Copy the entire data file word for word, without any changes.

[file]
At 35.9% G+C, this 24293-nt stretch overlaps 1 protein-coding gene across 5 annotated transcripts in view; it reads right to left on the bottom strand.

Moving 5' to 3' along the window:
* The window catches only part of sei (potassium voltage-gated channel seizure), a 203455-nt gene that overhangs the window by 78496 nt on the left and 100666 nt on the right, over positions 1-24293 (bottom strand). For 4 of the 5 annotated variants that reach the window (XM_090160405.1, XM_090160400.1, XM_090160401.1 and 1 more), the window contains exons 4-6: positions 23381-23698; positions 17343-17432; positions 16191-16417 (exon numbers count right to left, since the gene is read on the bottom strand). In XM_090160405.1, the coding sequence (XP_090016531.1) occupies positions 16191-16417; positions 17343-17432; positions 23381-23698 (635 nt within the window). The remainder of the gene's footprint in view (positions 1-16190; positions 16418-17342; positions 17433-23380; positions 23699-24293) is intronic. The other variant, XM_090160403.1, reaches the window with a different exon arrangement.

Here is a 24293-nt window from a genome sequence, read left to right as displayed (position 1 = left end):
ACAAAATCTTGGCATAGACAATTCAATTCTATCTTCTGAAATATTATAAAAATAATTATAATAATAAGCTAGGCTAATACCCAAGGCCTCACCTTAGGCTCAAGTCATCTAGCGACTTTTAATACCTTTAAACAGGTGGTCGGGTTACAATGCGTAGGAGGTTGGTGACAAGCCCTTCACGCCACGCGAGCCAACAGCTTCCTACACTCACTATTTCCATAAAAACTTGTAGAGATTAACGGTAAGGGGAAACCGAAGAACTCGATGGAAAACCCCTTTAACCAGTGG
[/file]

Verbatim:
At 35.9% G+C, this 24293-nt stretch overlaps 1 protein-coding gene across 5 annotated transcripts in view; it reads right to left on the bottom strand.

Moving 5' to 3' along the window:
* The window catches only part of sei (potassium voltage-gated channel seizure), a 203455-nt gene that overhangs the window by 78496 nt on the left and 100666 nt on the right, over positions 1-24293 (bottom strand). For 4 of the 5 annotated variants that reach the window (XM_090160405.1, XM_090160400.1, XM_090160401.1 and 1 more), the window contains exons 4-6: positions 23381-23698; positions 17343-17432; positions 16191-16417 (exon numbers count right to left, since the gene is read on the bottom strand). In XM_090160405.1, the coding sequence (XP_090016531.1) occupies positions 16191-16417; positions 17343-17432; positions 23381-23698 (635 nt within the window). The remainder of the gene's footprint in view (positions 1-16190; positions 16418-17342; positions 17433-23380; positions 23699-24293) is intronic. The other variant, XM_090160403.1, reaches the window with a different exon arrangement.

Here is a 24293-nt window from a genome sequence, read left to right as displayed (position 1 = left end):
ACAAAATCTTGGCATAGACAATTCAATTCTATCTTCTGAAATATTATAAAAATAATTATAATAATAAGCTAGGCTAATACCCAAGGCCTCACCTTAGGCTCAAGTCATCTAGCGACTTTTAATACCTTTAAACAGGTGGTCGGGTTACAATGCGTAGGAGGTTGGTGACAAGCCCTTCACGCCACGCGAGCCAACAGCTTCCTACACTCACTATTTCCATAAAAACTTGTAGAGATTAACGGTAAGGGGAAACCGAAGAACTCGATGGAAAACCCCTTTAACCAGTGG